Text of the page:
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Population Control for both China and India can be better achieved by Empowering Women, says acclaimed Journalist

Chinese and Indian societies, both of which are patriarchal, must realise that marriage and giving birth to babies (preferably male) is not the sole purpose of women

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Jaipur, Jan 27, 2017: Population control, a vital goal for both China and India, can be better achieved by empowering women instead of coercive methods like Beijing’s “one-child” drive, says acclaimed journalist Mei Fong who has extensively studied the policy and its deleterious demographic and economic effects.

“Chinese and Indian societies, both of which are patriarchal, must realise that marriage and giving birth to babies (preferably male) is not the sole purpose of women, nor desirable early.

“Allowing women choice as to their education, jobs and methods of contraception is more viable for controlling population, rather than forced and ‘quick-fix’ methods like sterilisation, abortions and quotas,” the Pulitzer Prize-winning Malayasian Chinese-American journalist told IANS in an interview.

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Fong, who covered China for the Wall Street Journal and has authored “One Child: The Past and Future of China’s Most Radical Experiment” (One World/Pan Macmillan, 2016), listed the several severe and unwelcome outcomes of the policy, begun in 1979 as China under Deng Xiaoping tried to accelerate economically.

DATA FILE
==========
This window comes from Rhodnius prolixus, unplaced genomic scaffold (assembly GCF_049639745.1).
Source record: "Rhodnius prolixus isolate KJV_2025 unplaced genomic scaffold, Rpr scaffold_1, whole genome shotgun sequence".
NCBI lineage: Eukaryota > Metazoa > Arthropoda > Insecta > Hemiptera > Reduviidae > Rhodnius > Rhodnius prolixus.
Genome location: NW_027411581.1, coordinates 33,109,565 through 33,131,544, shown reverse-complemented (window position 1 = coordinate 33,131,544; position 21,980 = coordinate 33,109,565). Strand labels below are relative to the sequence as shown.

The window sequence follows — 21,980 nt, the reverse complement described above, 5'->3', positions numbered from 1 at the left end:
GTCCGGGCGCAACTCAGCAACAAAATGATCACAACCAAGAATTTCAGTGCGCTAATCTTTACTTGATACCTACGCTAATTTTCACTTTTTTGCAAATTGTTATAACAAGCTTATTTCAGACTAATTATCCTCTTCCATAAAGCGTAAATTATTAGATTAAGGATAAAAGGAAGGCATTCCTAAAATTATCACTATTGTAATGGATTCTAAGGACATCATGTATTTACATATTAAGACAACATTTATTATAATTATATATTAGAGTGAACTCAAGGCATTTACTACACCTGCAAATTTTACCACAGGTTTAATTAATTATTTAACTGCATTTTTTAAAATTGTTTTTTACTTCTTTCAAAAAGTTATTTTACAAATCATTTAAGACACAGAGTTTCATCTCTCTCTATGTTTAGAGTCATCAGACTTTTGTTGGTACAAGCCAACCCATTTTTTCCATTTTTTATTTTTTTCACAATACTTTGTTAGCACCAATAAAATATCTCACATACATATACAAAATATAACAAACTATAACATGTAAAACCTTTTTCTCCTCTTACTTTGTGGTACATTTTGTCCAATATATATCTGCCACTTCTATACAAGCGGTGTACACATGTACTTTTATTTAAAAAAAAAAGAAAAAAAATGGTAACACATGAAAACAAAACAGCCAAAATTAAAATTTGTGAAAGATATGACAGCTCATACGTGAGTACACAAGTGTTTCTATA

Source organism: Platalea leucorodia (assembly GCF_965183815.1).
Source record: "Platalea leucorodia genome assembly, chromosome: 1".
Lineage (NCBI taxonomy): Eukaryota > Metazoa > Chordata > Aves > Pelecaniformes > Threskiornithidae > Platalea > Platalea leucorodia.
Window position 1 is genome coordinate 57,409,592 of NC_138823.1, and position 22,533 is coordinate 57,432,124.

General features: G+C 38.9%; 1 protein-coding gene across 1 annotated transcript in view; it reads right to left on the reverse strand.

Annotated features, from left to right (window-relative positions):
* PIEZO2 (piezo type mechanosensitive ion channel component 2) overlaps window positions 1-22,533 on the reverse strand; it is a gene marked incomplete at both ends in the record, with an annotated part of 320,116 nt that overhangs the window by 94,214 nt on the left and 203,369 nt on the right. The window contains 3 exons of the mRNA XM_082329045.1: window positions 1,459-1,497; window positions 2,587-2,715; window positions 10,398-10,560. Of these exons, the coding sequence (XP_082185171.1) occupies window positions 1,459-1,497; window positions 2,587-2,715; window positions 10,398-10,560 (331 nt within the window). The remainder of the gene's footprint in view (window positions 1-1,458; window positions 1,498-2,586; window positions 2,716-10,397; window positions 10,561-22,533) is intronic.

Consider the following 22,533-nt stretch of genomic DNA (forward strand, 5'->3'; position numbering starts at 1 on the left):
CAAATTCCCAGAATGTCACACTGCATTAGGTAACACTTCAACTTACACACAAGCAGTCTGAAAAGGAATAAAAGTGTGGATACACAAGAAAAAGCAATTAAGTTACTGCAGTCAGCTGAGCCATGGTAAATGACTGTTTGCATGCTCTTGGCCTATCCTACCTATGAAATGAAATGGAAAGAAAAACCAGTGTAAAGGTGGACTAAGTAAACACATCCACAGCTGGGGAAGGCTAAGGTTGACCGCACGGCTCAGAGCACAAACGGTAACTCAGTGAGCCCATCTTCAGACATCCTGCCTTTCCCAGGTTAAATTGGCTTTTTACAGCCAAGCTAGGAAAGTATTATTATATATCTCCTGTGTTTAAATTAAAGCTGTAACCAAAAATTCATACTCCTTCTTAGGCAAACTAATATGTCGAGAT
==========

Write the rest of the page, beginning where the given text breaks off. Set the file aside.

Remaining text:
“It has led to a severe gender imbalance… there are many ‘villages of bachelors’ across China, there is lack of care for the elderly, and a falling birth rate, which will impact on the workforce China needs to remain a low-cost global manufacturing hub,” said Fong, who addressed a session at the Jaipur Literature Festival 2017.

Then the “Little Emperors”, or boys who were born under the policy — with Chinese no less keen than Indians on a male child — have a different mindset, she said. “They have received so much adoration… this can stifle innovation and entrepreneurship.”

Their parents, keen to get them a good match, have got them apartments to increase their attraction, leading to an artificial high in urban estate prices throughout China, she added.

On the other hand, though the lesser number of women are eagerly sought after, this has not made a difference in their status.

“The laws of economics do not work in a patriarchal system… women are more valuable, but not valued. They have been commodified and this fuels sex trafficking.”